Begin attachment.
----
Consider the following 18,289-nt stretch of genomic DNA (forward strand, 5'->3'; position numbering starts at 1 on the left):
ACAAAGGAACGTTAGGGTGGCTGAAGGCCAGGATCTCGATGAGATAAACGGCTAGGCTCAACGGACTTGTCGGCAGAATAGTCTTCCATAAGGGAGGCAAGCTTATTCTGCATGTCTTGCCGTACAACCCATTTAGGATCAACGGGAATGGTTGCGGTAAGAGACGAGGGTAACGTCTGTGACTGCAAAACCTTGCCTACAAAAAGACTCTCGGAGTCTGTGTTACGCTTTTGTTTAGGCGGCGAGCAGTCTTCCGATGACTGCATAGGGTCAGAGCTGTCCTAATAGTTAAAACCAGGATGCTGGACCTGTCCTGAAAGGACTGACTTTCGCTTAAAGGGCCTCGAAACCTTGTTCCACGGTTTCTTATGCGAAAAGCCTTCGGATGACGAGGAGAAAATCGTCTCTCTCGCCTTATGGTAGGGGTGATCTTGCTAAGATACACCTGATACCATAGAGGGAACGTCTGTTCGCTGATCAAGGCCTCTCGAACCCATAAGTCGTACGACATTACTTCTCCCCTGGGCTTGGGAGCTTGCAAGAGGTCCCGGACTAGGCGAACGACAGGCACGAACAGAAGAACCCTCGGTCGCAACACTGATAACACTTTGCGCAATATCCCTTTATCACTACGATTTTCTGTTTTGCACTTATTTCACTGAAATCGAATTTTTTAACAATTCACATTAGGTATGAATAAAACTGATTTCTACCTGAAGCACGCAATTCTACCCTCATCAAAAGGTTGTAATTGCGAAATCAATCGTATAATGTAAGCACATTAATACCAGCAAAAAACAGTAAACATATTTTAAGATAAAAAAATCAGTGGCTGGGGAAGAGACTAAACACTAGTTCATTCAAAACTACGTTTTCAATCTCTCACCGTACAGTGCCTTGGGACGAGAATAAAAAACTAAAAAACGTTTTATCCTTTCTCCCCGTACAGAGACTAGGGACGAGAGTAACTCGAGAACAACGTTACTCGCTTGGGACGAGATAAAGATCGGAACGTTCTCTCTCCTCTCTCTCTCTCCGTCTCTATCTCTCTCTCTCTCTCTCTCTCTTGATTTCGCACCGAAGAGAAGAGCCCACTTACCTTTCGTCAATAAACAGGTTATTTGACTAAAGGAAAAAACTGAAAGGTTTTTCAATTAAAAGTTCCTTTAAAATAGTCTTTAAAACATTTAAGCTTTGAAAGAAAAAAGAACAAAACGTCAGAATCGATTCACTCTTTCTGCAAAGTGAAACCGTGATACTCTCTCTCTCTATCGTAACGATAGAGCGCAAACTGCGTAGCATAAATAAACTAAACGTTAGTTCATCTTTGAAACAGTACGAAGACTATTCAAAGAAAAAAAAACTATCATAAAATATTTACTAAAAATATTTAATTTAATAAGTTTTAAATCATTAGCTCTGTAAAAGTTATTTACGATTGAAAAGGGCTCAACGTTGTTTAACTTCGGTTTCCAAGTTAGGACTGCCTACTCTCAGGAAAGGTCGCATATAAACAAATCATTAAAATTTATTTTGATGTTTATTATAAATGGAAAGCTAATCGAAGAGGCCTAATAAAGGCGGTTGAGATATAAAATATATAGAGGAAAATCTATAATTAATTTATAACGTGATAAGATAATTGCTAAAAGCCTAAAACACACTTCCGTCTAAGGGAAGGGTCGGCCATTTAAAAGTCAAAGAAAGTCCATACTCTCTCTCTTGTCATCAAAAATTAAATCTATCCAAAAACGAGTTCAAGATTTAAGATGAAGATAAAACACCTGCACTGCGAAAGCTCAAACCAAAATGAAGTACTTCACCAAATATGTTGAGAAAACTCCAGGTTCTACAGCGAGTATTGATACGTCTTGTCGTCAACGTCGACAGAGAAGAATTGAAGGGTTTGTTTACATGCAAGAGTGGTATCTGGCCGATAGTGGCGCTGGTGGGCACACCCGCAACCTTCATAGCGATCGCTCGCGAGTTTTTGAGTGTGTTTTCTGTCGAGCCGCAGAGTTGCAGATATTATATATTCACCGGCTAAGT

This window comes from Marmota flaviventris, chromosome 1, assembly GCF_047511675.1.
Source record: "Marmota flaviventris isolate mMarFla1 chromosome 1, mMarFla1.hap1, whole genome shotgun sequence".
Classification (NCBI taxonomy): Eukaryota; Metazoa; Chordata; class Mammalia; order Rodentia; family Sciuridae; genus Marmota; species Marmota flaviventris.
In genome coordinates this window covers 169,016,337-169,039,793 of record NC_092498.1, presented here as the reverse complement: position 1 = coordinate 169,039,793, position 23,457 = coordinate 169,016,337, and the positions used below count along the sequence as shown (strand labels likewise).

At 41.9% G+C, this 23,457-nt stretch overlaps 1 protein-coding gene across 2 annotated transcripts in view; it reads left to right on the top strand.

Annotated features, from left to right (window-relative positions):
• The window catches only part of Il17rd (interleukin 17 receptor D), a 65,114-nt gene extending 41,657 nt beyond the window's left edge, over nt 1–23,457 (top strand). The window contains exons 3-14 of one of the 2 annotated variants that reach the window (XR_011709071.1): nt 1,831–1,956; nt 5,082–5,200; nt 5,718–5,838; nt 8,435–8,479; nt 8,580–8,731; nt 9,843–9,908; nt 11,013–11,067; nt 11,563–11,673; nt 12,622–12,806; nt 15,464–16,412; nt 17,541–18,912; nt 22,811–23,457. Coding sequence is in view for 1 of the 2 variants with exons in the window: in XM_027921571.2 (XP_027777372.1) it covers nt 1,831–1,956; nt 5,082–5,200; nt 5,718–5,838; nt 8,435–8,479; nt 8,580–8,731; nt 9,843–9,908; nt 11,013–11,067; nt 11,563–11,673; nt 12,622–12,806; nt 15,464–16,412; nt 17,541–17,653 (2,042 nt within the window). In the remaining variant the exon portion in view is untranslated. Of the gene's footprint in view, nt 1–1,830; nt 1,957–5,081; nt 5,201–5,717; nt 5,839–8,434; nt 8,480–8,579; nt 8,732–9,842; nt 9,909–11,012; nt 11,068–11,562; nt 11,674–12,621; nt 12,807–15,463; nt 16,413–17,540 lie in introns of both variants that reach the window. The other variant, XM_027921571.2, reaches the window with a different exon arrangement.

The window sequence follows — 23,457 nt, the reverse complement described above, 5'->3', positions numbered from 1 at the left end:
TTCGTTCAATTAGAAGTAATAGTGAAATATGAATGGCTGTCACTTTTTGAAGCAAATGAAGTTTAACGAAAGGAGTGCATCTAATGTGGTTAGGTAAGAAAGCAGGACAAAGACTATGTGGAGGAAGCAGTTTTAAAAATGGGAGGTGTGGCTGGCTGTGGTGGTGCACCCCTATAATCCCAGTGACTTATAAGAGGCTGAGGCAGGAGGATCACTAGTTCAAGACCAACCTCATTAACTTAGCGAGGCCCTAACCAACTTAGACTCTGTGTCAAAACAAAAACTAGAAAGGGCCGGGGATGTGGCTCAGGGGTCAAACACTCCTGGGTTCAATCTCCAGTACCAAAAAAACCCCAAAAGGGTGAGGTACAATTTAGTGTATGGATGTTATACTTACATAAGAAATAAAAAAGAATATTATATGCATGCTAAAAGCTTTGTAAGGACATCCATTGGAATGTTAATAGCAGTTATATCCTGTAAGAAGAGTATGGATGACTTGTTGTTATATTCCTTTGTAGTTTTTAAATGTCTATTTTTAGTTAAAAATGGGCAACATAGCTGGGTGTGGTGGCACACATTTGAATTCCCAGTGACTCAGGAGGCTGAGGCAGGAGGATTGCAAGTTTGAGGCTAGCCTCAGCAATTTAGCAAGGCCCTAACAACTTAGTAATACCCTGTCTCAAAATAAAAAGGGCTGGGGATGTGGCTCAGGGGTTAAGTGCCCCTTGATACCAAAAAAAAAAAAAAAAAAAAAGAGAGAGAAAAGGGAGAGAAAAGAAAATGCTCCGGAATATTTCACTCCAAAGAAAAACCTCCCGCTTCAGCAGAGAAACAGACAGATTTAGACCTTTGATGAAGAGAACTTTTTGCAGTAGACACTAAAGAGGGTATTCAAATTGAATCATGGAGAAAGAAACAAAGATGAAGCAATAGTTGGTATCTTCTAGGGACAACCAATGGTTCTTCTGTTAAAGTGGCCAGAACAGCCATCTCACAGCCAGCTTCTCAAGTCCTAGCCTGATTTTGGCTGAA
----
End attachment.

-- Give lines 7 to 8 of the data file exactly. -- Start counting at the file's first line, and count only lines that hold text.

At 41.9% G+C, this 23,457-nt stretch overlaps 1 protein-coding gene across 2 annotated transcripts in view; it reads left to right on the top strand.

Annotated features, from left to right (window-relative positions):